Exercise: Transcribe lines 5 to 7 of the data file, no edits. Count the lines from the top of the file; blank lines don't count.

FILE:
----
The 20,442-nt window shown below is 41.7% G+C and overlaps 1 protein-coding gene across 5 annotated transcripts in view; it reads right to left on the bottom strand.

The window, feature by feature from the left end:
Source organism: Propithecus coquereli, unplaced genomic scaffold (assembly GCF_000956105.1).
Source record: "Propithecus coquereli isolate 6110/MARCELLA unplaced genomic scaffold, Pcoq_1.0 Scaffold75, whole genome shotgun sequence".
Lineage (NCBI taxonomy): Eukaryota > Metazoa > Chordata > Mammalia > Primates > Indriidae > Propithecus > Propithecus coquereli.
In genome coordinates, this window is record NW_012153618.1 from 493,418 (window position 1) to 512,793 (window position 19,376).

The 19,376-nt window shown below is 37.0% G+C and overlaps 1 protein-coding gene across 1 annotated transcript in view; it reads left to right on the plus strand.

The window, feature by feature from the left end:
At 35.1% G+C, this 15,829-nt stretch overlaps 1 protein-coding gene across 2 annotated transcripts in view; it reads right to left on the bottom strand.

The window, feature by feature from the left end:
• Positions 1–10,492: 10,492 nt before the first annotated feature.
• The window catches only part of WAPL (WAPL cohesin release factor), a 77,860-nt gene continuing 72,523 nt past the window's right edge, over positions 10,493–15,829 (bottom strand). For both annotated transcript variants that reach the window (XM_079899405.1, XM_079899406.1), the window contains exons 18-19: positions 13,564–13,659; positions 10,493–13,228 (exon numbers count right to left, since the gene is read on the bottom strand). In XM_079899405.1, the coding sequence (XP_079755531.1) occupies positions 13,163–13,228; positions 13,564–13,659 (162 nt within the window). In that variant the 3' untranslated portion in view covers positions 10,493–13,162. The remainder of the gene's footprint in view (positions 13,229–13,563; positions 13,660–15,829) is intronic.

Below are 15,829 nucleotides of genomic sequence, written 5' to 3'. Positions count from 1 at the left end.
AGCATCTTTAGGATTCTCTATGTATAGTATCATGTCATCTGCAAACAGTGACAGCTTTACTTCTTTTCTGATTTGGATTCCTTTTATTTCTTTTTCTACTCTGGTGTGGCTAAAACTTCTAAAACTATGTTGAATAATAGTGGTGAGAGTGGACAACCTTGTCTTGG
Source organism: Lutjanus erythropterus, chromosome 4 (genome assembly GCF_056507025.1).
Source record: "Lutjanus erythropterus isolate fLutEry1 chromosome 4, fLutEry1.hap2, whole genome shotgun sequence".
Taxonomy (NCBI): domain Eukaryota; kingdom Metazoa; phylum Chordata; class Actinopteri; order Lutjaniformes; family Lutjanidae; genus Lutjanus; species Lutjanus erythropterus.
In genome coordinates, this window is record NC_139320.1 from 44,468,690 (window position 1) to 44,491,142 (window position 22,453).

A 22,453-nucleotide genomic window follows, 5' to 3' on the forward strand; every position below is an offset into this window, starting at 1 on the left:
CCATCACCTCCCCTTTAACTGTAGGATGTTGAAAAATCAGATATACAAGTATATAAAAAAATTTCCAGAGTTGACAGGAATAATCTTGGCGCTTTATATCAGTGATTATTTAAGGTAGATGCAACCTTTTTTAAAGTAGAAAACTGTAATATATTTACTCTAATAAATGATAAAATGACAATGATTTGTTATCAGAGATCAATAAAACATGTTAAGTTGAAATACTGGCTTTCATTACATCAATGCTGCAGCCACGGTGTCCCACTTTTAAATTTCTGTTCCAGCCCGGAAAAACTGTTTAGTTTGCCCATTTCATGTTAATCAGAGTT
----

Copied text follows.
Lineage (NCBI taxonomy): Eukaryota > Metazoa > Chordata > Mammalia > Primates > Indriidae > Propithecus > Propithecus coquereli.
In genome coordinates, this window is record NW_012153618.1 from 493,418 (window position 1) to 512,793 (window position 19,376).

The 19,376-nt window shown below is 37.0% G+C and overlaps 1 protein-coding gene across 1 annotated transcript in view; it reads left to right on the plus strand.